Among women in the United States, depression is at epidemic levels: Approximately 12 million women in the U.S. experience clinical depression each year, and more than 12 percent of women can expect to experience depression in their lifetime. Moreover, many experts believe the numbers are likely higher, given the degree of under-reporting about the condition, the fact that depression in women is often misdiagnosed and the fact that fewer than half of women who experience clinical depression will ever seek care.
The public health implications are undeniable. Beyond the condition’s isolated impact, depression can have lasting physical and mental health effects that ripple through an individual’s lifetime, with research also indicating that a mother’s depression can affect the mental and physical development of her child.
In response to these concerns, Interim Dean Sandra Weiss of the UC San Francisco School of Nursing is leading three major studies aimed at shedding important light on some of the most pressing issues facing American women with depression and the clinicians who treat them.
National Study Characterizes Symptoms
The first study takes a systematic look at the etiology, triggers, symptoms, comorbidities and treatment of women who experience depression in the hope that a more comprehensive and detailed understanding of the disorder can improve screening in primary care settings and lead to more precisely targeted treatments. Weiss is co-principal investigator of this nationwide, multisite study that involves nine leading universities. Funded by the National Network of Depression Centers and its participating sites, the study enrolls women ranging from adolescence through old age – primarily women who are not already undergoing treatment with a mental health professional.
“This is not the typical group of women in most depression studies,” says Weiss. “Instead, we are trying to understand symptom presentation for depression and comorbid anxiety by screening women at nonpsychiatric settings, such as ob-gyn, primary care or pediatric settings where the women’s children receive care.”
Some of the questions the study explores are: How many of these women meet the criteria for depression and, of those, how many actually make it to treatment? What types of treatment are most common, and how is treatment linked to the severity and nature of their symptoms? If the study can offer some definitive answers to these questions, it could modify screening and referral guidelines and, perhaps, make the case for more integrated behavioral and mental health resources in primary and specialty care settings. Some studies have shown that integrating behavioral health in primary care can be successful in catching mental health problems before they become more severe and, therefore, more difficult to treat.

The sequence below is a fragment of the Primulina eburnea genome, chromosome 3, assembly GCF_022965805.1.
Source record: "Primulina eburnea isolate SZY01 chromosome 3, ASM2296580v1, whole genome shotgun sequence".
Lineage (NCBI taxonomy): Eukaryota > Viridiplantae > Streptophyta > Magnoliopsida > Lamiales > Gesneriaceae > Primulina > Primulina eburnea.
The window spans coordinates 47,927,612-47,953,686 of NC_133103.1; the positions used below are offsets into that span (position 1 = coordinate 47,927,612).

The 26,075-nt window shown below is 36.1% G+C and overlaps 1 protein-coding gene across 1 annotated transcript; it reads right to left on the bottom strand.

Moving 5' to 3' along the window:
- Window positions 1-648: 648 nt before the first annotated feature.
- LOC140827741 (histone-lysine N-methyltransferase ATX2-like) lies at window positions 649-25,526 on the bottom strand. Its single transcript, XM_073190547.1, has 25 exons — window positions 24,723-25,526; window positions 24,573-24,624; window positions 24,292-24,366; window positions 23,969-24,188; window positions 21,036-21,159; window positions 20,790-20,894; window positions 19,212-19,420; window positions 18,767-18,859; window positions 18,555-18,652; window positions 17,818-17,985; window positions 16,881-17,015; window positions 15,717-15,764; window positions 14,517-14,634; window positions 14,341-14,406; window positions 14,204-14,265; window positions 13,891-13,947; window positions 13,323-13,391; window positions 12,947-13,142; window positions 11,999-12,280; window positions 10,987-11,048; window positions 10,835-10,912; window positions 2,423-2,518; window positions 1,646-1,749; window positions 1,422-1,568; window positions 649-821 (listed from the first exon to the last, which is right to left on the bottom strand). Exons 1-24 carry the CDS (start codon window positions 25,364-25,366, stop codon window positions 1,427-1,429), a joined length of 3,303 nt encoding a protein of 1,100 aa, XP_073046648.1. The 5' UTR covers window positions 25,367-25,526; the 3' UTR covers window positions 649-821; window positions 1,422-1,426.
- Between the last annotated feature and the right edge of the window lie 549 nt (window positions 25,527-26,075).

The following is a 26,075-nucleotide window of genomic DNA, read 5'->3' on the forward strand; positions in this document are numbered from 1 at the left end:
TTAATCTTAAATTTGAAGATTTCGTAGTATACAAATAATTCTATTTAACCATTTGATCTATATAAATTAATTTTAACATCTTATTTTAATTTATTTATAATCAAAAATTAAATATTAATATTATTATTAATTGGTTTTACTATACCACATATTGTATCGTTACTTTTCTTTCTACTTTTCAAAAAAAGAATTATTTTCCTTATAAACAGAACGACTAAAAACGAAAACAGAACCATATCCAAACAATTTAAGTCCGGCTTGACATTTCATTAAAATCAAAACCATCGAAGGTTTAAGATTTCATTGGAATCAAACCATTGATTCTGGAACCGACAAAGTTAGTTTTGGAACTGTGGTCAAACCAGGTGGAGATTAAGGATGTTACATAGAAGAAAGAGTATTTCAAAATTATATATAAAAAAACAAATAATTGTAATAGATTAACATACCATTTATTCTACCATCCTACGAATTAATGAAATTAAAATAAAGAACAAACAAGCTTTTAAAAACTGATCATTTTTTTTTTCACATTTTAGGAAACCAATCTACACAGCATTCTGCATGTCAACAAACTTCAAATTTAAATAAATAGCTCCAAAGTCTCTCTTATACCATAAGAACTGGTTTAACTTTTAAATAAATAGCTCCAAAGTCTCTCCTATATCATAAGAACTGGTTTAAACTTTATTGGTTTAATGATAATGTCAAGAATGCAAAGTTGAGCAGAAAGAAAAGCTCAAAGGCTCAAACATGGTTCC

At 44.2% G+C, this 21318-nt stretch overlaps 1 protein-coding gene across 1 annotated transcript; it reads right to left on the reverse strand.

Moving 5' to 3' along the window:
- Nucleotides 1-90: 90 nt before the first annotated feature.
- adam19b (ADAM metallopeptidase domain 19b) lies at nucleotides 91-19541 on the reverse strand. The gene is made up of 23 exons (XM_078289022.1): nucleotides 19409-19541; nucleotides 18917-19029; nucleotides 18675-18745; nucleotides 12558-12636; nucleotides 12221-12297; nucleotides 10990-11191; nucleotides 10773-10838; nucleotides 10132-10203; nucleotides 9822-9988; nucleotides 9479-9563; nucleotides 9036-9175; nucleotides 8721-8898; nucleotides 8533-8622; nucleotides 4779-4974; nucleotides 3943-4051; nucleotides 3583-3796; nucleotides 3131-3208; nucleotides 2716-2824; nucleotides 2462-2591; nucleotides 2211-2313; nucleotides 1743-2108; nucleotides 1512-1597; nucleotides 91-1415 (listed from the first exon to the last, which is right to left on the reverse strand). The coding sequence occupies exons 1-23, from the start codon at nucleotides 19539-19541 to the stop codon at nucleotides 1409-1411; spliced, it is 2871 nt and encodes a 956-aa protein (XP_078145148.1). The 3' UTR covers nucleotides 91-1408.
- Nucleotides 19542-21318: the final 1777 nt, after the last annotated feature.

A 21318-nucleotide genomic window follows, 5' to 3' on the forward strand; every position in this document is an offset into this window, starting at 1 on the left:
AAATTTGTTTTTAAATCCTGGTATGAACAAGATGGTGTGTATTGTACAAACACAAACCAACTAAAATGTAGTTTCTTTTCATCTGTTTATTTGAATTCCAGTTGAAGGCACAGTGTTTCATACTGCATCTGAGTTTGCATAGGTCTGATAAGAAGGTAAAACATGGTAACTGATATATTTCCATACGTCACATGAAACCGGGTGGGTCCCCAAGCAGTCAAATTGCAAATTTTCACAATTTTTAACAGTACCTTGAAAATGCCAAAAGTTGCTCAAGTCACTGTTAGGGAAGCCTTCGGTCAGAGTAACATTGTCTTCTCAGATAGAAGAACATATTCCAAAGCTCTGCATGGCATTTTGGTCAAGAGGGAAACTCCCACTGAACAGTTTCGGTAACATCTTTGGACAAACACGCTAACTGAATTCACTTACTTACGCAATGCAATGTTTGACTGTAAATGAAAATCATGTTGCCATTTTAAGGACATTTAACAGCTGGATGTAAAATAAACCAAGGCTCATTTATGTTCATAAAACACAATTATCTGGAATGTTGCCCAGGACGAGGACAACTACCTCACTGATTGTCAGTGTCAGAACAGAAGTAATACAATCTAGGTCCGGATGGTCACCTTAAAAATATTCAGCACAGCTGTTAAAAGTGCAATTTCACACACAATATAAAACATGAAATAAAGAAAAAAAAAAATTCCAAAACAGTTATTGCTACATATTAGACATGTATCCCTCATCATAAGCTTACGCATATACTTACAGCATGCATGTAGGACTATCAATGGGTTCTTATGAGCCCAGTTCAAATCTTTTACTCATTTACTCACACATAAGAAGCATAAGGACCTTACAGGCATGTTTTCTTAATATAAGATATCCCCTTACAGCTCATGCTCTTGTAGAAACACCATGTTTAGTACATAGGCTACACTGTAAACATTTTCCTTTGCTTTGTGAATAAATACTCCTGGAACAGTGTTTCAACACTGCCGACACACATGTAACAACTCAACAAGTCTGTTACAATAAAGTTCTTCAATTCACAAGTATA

In addition, Weiss hopes she and her fellow researchers will be able to add to emerging knowledge about how best to target treatment options to a particular set of symptoms, at a particular time in life – a form of precision medicine for women’s depression. The study is using standardized, validated tools to determine, for example, whether there are different symptom clusters that may reflect different subtypes of women’s depression, and how symptoms might differ at different times in a woman’s life. The findings that emerge could help create more evidence-based clinical guidelines than current treatment approaches, which tend to rely on the same guidelines for both men and women or an individual provider’s clinical wisdom.
She adds that the study could also help clinicians understand potential red flags for depression. “One of the interesting things to me is that it’s widely believed that people get more depressed as they get older, but so far we’ve found that older women are less depressed,” says Weiss. “We also found the importance of a key social determinant: When women are unemployed, they have over twice the odds of experiencing depression. Although there has been evidence of this effect for men, it has often been assumed that employment per se is not particularly salient for women’s mental health.”
While the study, which began in 2014, will take place over an extended period of time, an initial paper, based on the first wave of participants, has been accepted for publication in the Journal of Women’s Health. The paper demonstrates the feasibility of creating a large-scale, multisite infrastructure and managing a complex registry of data from diverse professionals and clinical sites.